No matter where you went to school as a kid, there was the ‘play’ part of your life. If you lived just outside of Roseland in Stewart Ridge, that life existed at West Pullman Park. However, if you lived in Roseland, that exciting part of your life centered on Palmer Park!
Whenever the topic of Palmer Park comes up, whether at Spaghetti-Os or the Roseland Roundtable meet-ups, you immediately get two or three people telling stories about the fun they all had. During the ’60s, that usually involved swimming or taking part in classes or clubs. During the ’40s and ’50s, baseball was king, with several championships being won by Palmer Park teams.
In the photo of the Palmer Park pool below, taken from an old National Geographic Magazine, you’ll notice that everybody is standing in the foreground. That’s because the far end was 12 feet deep, and was used mostly for diving.
Over the past few years, I’ve been shown some great photos of people picnicking at Palmer Park. Not just couples, but whole groups of six or eight people hanging out and having a great time while watching everyone at play. I’ve also seen photos of spectators lining the foul lines of the baseball diamond as they cheered their teams on. There are about a dozen photos that you can see at www.pullman-museum.org.
According to Paul Petraitis, one of the co-founders of the Roseland Roundtable, Palmer Park was laid out by the Olmstead Brothers, who designed New York’s Central Park and Chicago’s own Jackson Park and Lincoln Park. The field house was designed by legendary local architect Daniel Burnham. The picture of the field house below was taken by Henry R Koopman and can be found at the Pullman Museum website.
The grounds were the original location of First Elim Lutheran Church. In a photo in the Pullman Museum collection you can see the church on the northeast corner of the property near Calumet Ave. The church was moved from the north side of 113th Street, near Calumet Avenue, to the south side of 113th. It has never closed and is still a Lutheran church.
The land was originally farmland kept lush with grass for horses grazing en route to Chicago; a harness shop was located at 113th Place and Michigan. Wild strawberries grew there, too. The land was owned by a Dutch family who sold it to Col. James H. Bowen who, in turn, sold it to Pullman, whose heirs sold it to Chicago Parks. Construction on Palmer Park was begun in 1904, and it opened in 1905.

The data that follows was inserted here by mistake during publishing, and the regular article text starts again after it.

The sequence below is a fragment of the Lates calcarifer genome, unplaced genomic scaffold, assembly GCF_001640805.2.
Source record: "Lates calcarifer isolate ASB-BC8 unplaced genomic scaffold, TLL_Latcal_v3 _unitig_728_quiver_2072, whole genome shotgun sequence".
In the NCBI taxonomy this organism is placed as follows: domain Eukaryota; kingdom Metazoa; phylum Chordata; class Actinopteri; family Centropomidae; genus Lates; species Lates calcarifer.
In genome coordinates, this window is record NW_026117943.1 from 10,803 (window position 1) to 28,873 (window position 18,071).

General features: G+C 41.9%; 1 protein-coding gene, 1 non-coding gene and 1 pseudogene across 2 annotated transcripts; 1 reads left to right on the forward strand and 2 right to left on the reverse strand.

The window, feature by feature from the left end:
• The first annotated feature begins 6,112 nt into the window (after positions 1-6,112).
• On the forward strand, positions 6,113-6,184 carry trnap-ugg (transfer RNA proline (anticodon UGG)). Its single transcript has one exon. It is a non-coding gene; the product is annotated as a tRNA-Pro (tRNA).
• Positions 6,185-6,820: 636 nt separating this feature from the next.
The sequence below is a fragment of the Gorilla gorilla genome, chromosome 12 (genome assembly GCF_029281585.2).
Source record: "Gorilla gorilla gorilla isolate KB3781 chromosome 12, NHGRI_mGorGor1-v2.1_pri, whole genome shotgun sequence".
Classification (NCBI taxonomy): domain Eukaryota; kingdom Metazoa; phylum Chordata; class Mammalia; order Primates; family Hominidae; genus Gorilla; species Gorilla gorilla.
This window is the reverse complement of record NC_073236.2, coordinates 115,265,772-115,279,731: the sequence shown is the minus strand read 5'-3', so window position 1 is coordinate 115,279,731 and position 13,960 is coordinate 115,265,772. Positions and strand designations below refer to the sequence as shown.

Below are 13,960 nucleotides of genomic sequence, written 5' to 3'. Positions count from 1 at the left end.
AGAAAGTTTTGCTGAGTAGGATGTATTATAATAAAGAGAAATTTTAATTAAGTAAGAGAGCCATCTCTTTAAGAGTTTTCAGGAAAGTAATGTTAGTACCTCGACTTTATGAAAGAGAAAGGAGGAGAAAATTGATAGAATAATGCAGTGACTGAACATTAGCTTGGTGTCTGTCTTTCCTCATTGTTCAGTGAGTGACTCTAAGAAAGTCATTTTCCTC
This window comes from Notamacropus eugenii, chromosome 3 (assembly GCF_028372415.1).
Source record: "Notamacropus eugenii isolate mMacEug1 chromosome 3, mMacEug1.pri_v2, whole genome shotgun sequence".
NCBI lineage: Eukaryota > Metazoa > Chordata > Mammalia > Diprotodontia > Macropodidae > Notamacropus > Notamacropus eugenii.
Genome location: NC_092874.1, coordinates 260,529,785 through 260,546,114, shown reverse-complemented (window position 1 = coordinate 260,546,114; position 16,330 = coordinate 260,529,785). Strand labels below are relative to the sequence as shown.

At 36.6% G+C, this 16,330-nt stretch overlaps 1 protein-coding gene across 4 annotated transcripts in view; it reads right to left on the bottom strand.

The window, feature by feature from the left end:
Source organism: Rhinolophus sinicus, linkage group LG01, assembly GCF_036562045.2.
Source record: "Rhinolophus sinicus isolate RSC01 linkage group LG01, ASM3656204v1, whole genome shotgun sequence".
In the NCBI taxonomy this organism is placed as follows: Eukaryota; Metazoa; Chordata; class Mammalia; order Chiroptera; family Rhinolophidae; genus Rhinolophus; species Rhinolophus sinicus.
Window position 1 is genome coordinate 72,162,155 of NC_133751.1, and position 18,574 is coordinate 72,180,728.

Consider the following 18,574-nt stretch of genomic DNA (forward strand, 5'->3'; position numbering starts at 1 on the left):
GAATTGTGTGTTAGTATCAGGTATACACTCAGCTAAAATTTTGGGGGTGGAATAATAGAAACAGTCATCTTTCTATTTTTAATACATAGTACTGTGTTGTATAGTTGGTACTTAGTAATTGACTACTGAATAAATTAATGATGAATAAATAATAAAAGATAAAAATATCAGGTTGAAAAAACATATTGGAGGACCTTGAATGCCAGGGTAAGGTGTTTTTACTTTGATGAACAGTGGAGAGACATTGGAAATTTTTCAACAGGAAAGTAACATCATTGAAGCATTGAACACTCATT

I recently met up with Gardner Park Athletic Club team members Joe Pesavento and his wife Josephine, and Larry Lovino and his wife Bea, and the guys told me about their 1950 single-loss season and the team that became the 1951 Calumet Region Football Champions. The Gardner Park AC Team played their games at Palmer Park and at Yates Stadium, and had their clubhouse behind Sola’s at 123rd and Michigan Avenue.
The Gardner Park AC team consisted mostly of friends who had come out of Scanlan School. They told me about the memorable 1950 Championship Game they played against an All-Star Team in the snow at Yates Stadium on the Southeast Side. It ended up being the only game Gardner Park lost all season. The final score was 7-6. World Middleweight Champ Tony Zale, Gary’s “Man of Steel,” who beat Rocky Graziano twice, was the guest speaker at the dinner dance the next evening.
Some of the players on the Gardner Park Championship team were coach Leno Pretto, Cal Calabrese, Larry Lovino, Joe Pesavento, Ed Kozieski, Chuck Erickson, Mario Bocardo, Don Rigoni, Art Caschetta, Kyle Bonagura, Chuck Olsen, Italo Bagnero and Joe Galassini (who played on an earlier team and was a really good player).
In the photo below are Orli Sullivan, Larry Lovino (25), quarterback Leno Valente (41), Bruno Bagnera (33), Bert Bettinardi (40), Jim Gavin (28), Bill Weir (44), and Coach Rich (who had a wooden leg). Thanks to Larry Lovino and Joe Pesavento for naming as many of the players as they could. Please let me know if you recognize anyone else.
Gilbert Munoz, age 63, a good friend of mine since our Fenger Junior College days, passed away on March 9. My deepest condolences go out to his wife, Maria, and sons Christopher (Heather) and Phillip; his sisters Sandy and Julie (Rod) and his brother Ron (Jean). Most of all though, to his mother, Julia, who continues to reside in the family home at 116th Street and Indiana. Julia and I are members of the St. Anthony 8:30 a.m. Mass Coffee Club and see each other weekly.
Gil was a good friend throughout the years and even recorded my wedding back in 1972. His love of music was well known and he could always be counted on to serve as DJ whether at a block party or a family party. Gil was definitely happiest when he was making sure others were having a good time. We know he’s keeping busy playing some of God’s favorites now.
Frances M. Adducci, age 90, of Country Club Hills/Homewood, and Adeline Cortese, age 82, Glenwood, also passed away.